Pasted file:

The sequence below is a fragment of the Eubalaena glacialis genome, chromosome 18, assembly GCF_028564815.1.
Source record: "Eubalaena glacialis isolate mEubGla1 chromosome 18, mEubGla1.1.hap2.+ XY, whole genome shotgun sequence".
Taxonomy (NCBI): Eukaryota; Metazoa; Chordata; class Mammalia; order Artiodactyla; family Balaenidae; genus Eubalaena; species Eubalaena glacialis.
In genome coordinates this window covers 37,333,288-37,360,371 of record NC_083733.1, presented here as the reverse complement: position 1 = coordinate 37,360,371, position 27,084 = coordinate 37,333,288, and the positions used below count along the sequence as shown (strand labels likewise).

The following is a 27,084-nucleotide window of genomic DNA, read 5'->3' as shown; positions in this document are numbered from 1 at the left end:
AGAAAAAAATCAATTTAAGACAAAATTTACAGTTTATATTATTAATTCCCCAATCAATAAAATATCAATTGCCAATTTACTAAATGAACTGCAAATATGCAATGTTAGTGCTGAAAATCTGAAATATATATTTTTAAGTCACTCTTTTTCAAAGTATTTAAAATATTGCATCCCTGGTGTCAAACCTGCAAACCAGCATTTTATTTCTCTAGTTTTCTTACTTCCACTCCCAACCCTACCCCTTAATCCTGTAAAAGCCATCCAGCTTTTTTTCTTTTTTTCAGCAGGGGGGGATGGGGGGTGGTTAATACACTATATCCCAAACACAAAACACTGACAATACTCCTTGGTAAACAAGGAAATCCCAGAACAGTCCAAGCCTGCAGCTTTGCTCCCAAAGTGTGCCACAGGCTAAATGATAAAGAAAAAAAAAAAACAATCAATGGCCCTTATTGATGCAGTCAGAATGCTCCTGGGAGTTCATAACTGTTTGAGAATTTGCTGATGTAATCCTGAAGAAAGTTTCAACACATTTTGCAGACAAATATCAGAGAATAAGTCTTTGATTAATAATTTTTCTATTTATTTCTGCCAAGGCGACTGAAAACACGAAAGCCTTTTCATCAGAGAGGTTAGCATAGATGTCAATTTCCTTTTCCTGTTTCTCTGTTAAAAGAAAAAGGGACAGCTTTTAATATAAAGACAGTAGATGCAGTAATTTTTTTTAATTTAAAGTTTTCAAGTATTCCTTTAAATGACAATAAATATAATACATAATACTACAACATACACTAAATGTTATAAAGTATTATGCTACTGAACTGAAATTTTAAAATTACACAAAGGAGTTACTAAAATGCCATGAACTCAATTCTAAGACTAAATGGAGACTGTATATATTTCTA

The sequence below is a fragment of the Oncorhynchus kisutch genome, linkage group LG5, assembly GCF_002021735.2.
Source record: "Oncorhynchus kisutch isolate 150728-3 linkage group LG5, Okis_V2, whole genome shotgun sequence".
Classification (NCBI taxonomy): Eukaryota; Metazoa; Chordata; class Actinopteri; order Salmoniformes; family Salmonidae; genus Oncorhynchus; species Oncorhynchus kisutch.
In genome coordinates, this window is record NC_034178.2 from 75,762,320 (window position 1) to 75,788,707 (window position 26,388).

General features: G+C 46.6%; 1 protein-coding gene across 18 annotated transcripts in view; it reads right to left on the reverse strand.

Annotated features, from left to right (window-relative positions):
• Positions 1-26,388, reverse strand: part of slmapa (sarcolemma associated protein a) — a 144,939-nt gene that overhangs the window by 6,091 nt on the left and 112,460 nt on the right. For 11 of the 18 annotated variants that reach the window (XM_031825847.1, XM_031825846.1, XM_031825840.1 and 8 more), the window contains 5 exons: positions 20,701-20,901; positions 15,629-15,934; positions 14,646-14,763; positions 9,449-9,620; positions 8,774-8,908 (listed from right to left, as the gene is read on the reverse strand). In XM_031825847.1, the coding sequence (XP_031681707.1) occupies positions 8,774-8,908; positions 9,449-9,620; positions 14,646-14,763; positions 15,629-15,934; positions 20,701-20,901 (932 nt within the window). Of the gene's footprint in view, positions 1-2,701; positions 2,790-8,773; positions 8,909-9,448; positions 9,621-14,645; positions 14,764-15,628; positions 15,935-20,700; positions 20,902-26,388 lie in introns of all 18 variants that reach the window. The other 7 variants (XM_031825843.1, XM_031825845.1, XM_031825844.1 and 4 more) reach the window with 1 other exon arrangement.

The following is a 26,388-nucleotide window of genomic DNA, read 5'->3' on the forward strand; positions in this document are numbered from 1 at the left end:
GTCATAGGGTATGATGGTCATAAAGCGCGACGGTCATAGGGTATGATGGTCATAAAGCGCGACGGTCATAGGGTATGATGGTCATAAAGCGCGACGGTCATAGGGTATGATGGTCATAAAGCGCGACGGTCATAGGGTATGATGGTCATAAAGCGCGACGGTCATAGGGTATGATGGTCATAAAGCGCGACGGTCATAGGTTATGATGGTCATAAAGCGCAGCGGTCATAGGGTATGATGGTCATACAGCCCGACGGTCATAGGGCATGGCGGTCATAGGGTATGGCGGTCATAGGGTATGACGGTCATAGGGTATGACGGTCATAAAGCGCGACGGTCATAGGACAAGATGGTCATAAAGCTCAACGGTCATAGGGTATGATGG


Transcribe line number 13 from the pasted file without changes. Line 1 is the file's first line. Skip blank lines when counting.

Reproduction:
• Positions 1-26,388, reverse strand: part of slmapa (sarcolemma associated protein a) — a 144,939-nt gene that overhangs the window by 6,091 nt on the left and 112,460 nt on the right. For 11 of the 18 annotated variants that reach the window (XM_031825847.1, XM_031825846.1, XM_031825840.1 and 8 more), the window contains 5 exons: positions 20,701-20,901; positions 15,629-15,934; positions 14,646-14,763; positions 9,449-9,620; positions 8,774-8,908 (listed from right to left, as the gene is read on the reverse strand). In XM_031825847.1, the coding sequence (XP_031681707.1) occupies positions 8,774-8,908; positions 9,449-9,620; positions 14,646-14,763; positions 15,629-15,934; positions 20,701-20,901 (932 nt within the window). Of the gene's footprint in view, positions 1-2,701; positions 2,790-8,773; positions 8,909-9,448; positions 9,621-14,645; positions 14,764-15,628; positions 15,935-20,700; positions 20,902-26,388 lie in introns of all 18 variants that reach the window. The other 7 variants (XM_031825843.1, XM_031825845.1, XM_031825844.1 and 4 more) reach the window with 1 other exon arrangement.